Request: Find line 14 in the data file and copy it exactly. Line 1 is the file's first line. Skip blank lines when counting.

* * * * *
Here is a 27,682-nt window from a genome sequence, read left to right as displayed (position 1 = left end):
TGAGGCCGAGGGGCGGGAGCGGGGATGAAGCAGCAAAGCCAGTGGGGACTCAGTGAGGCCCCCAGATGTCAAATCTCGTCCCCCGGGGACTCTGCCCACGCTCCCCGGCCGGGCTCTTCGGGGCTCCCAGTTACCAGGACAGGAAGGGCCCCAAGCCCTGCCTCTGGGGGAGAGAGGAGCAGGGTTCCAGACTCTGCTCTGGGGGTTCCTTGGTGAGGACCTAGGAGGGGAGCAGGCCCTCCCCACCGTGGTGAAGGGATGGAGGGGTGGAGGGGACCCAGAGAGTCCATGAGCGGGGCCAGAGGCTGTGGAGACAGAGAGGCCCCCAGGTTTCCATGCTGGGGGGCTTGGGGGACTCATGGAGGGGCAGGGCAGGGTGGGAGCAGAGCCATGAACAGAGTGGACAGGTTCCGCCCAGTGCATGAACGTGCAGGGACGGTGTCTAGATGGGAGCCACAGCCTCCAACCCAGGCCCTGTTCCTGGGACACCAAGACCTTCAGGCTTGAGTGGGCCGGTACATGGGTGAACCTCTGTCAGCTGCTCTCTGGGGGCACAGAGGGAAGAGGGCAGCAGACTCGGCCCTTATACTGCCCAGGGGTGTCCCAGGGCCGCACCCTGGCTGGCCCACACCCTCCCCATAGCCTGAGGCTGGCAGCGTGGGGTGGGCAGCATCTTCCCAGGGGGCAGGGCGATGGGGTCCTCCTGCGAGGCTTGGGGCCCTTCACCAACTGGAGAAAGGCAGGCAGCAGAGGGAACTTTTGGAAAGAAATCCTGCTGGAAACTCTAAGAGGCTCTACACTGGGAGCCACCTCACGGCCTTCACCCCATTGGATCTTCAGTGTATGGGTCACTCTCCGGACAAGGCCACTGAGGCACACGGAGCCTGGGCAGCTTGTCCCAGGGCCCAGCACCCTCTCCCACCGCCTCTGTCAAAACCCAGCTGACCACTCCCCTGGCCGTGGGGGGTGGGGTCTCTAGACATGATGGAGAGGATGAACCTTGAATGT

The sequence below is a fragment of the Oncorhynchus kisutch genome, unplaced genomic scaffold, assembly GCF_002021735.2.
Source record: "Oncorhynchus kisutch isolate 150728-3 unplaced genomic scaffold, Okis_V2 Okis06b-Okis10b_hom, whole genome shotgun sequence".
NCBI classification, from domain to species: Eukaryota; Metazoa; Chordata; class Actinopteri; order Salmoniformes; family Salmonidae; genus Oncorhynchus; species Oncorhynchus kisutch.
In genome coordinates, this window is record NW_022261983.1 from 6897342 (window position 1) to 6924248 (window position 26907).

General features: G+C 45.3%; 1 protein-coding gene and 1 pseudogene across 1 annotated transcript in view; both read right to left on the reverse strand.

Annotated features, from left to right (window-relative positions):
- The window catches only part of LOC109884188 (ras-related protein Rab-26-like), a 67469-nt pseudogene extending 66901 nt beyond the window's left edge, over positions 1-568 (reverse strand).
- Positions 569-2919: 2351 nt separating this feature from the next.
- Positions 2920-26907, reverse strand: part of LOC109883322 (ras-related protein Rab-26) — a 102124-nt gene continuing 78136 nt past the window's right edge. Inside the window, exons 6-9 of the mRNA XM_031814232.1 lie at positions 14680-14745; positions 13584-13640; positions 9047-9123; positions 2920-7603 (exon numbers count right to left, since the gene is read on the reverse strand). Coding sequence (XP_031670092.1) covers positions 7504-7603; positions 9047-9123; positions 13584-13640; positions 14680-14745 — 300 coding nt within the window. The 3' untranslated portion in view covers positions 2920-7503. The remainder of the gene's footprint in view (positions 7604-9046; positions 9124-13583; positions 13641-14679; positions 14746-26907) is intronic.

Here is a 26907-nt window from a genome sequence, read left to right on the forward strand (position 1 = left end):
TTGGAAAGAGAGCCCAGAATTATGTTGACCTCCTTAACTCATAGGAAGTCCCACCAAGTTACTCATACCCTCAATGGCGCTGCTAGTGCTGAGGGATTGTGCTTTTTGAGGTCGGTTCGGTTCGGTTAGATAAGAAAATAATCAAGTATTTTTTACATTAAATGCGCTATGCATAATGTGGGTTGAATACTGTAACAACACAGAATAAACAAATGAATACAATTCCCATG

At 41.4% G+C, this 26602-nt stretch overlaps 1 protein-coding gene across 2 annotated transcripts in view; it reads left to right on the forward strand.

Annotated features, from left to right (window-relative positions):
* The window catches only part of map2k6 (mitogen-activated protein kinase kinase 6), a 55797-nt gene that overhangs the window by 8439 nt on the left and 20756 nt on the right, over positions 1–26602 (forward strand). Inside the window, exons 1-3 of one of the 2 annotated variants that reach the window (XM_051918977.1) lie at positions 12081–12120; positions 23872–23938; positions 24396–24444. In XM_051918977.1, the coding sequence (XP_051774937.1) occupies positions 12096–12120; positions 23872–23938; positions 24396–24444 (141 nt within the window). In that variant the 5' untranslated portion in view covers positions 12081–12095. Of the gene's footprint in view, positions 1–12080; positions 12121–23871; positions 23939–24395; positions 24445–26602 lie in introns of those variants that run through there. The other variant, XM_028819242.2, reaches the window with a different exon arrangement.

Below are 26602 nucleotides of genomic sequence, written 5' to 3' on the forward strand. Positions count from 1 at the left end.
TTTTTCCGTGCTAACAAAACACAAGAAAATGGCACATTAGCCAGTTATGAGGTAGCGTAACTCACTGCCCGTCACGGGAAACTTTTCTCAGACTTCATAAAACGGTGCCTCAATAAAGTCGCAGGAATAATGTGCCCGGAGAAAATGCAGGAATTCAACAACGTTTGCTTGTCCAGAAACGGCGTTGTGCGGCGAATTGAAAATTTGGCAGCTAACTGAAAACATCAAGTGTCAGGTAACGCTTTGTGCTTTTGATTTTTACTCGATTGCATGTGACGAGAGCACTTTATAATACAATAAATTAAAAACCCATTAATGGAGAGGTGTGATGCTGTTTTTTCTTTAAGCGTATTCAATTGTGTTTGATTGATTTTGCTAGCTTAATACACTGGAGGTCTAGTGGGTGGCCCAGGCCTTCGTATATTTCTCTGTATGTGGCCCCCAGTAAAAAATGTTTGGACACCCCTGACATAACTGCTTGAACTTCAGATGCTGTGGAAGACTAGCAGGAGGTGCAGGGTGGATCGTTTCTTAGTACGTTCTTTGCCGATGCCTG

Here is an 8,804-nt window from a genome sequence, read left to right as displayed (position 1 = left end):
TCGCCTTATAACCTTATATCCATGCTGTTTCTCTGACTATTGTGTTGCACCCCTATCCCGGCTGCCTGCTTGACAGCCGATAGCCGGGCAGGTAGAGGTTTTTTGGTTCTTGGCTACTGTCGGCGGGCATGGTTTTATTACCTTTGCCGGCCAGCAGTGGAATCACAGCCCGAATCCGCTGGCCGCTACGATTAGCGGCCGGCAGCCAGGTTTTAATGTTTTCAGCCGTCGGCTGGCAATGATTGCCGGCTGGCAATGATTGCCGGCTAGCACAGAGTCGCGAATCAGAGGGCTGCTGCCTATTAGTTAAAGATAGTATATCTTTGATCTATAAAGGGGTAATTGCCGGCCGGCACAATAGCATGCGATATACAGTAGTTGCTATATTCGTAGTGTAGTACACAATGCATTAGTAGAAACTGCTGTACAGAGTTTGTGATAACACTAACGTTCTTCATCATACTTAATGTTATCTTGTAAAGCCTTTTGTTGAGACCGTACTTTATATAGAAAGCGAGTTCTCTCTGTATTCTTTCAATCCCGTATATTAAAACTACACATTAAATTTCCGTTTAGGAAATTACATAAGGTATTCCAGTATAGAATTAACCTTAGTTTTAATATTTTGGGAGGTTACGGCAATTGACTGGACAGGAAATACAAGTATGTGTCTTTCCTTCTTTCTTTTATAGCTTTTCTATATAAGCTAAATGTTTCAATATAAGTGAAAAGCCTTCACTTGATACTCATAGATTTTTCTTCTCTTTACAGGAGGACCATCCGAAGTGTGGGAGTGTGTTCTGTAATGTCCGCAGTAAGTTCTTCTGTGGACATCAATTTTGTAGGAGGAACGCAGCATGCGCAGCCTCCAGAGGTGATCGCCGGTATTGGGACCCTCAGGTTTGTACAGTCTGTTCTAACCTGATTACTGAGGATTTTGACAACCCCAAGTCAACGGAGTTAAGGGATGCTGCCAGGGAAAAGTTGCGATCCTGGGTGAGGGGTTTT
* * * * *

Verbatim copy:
At 41.4% G+C, this 26602-nt stretch overlaps 1 protein-coding gene across 2 annotated transcripts in view; it reads left to right on the forward strand.